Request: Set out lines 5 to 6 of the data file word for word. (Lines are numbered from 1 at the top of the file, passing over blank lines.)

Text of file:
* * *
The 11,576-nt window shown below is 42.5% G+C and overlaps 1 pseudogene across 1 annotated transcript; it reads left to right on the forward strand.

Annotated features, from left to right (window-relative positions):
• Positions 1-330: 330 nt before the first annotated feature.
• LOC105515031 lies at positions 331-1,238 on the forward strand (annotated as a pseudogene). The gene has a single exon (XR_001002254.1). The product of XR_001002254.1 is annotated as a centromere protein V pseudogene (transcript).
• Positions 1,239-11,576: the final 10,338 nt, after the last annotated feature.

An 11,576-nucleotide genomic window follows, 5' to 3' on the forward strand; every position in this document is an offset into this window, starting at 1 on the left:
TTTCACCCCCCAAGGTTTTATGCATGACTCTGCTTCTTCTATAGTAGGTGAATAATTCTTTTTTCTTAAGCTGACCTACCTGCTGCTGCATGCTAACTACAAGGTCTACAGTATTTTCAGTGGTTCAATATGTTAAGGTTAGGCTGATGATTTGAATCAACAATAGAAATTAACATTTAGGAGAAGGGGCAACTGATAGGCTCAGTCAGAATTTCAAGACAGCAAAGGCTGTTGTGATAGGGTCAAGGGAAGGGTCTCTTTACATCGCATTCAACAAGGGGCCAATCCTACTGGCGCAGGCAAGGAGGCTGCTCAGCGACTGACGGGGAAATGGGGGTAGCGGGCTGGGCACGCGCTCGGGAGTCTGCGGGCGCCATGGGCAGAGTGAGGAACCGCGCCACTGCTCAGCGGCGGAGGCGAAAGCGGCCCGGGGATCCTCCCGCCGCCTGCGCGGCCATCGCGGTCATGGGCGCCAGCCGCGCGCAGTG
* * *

• Positions 1,239-11,576: the final 10,338 nt, after the last annotated feature.

An 11,576-nucleotide genomic window follows, 5' to 3' on the forward strand; every position in this document is an offset into this window, starting at 1 on the left: